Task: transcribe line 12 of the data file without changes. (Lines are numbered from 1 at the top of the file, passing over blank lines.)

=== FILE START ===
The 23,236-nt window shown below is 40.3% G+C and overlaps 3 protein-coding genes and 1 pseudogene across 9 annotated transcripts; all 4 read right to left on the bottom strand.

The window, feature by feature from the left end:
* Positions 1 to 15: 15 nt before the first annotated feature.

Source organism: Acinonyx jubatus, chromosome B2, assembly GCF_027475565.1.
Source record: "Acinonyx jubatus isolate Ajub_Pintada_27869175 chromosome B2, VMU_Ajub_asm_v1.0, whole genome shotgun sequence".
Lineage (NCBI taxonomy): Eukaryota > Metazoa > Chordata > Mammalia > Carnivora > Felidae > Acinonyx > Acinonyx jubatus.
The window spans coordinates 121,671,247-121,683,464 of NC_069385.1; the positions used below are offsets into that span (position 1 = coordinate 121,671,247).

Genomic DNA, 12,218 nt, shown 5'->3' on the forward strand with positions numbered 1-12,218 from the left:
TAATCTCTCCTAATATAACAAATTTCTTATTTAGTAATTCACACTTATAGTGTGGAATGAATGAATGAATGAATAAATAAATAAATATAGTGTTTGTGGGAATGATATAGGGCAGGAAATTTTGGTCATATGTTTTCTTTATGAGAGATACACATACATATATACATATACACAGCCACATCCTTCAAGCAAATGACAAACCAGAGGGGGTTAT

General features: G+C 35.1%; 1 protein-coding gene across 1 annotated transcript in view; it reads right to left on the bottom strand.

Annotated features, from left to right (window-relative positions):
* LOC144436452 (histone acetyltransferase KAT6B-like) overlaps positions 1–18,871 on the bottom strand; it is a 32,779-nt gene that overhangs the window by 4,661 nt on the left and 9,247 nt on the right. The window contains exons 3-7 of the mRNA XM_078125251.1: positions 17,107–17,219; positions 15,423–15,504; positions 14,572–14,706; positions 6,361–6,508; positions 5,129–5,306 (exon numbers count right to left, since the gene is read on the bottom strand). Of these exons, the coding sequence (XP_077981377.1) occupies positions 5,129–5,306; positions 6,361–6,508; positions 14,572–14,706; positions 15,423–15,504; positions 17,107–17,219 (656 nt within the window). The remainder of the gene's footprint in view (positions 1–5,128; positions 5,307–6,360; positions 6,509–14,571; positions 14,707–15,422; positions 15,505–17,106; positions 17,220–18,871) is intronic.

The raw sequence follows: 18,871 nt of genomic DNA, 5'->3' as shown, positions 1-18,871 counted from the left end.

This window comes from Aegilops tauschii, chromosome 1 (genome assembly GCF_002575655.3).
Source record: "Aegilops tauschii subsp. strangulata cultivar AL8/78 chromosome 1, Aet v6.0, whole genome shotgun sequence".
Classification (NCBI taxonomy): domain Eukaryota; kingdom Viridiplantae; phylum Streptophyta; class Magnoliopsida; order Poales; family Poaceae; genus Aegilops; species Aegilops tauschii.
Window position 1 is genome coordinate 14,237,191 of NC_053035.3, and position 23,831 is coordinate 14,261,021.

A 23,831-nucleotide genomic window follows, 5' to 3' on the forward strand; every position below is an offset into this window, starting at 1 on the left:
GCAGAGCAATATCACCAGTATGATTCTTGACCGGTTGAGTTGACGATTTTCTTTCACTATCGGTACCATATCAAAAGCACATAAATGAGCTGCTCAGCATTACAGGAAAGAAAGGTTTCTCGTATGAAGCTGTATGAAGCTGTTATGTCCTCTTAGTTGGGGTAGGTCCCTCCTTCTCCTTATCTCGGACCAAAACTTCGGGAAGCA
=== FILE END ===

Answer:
* LOC144436452 (histone acetyltransferase KAT6B-like) overlaps positions 1–18,871 on the bottom strand; it is a 32,779-nt gene that overhangs the window by 4,661 nt on the left and 9,247 nt on the right. The window contains exons 3-7 of the mRNA XM_078125251.1: positions 17,107–17,219; positions 15,423–15,504; positions 14,572–14,706; positions 6,361–6,508; positions 5,129–5,306 (exon numbers count right to left, since the gene is read on the bottom strand). Of these exons, the coding sequence (XP_077981377.1) occupies positions 5,129–5,306; positions 6,361–6,508; positions 14,572–14,706; positions 15,423–15,504; positions 17,107–17,219 (656 nt within the window). The remainder of the gene's footprint in view (positions 1–5,128; positions 5,307–6,360; positions 6,509–14,571; positions 14,707–15,422; positions 15,505–17,106; positions 17,220–18,871) is intronic.